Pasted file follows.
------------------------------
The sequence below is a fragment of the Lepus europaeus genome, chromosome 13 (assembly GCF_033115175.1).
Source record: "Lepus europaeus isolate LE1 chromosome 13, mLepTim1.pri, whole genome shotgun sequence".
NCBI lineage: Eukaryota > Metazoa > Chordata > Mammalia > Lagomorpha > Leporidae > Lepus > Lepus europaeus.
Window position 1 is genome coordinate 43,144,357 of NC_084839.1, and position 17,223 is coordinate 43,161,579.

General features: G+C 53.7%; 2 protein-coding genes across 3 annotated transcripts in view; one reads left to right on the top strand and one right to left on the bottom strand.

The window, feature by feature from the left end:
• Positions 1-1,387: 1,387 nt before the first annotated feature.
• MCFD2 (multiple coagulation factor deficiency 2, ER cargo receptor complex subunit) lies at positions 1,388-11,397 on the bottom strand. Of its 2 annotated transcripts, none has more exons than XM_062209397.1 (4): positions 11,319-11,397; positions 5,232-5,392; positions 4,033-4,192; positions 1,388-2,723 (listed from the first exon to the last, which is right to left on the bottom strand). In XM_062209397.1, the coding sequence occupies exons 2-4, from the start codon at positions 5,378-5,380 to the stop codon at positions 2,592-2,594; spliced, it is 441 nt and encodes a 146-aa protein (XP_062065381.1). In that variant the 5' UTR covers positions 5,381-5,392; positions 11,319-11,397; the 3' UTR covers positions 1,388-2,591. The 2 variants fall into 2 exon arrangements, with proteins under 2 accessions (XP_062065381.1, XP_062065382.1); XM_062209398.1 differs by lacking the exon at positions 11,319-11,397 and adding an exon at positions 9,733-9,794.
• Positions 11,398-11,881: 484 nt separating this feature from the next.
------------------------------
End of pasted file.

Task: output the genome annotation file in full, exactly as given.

The sequence below is a fragment of the Lepus europaeus genome, chromosome 13 (assembly GCF_033115175.1).
Source record: "Lepus europaeus isolate LE1 chromosome 13, mLepTim1.pri, whole genome shotgun sequence".
NCBI lineage: Eukaryota > Metazoa > Chordata > Mammalia > Lagomorpha > Leporidae > Lepus > Lepus europaeus.
Window position 1 is genome coordinate 43,144,357 of NC_084839.1, and position 17,223 is coordinate 43,161,579.

General features: G+C 53.7%; 2 protein-coding genes across 3 annotated transcripts in view; one reads left to right on the top strand and one right to left on the bottom strand.

The window, feature by feature from the left end:
• Positions 1-1,387: 1,387 nt before the first annotated feature.
• MCFD2 (multiple coagulation factor deficiency 2, ER cargo receptor complex subunit) lies at positions 1,388-11,397 on the bottom strand. Of its 2 annotated transcripts, none has more exons than XM_062209397.1 (4): positions 11,319-11,397; positions 5,232-5,392; positions 4,033-4,192; positions 1,388-2,723 (listed from the first exon to the last, which is right to left on the bottom strand). In XM_062209397.1, the coding sequence occupies exons 2-4, from the start codon at positions 5,378-5,380 to the stop codon at positions 2,592-2,594; spliced, it is 441 nt and encodes a 146-aa protein (XP_062065381.1). In that variant the 5' UTR covers positions 5,381-5,392; positions 11,319-11,397; the 3' UTR covers positions 1,388-2,591. The 2 variants fall into 2 exon arrangements, with proteins under 2 accessions (XP_062065381.1, XP_062065382.1); XM_062209398.1 differs by lacking the exon at positions 11,319-11,397 and adding an exon at positions 9,733-9,794.
• Positions 11,398-11,881: 484 nt separating this feature from the next.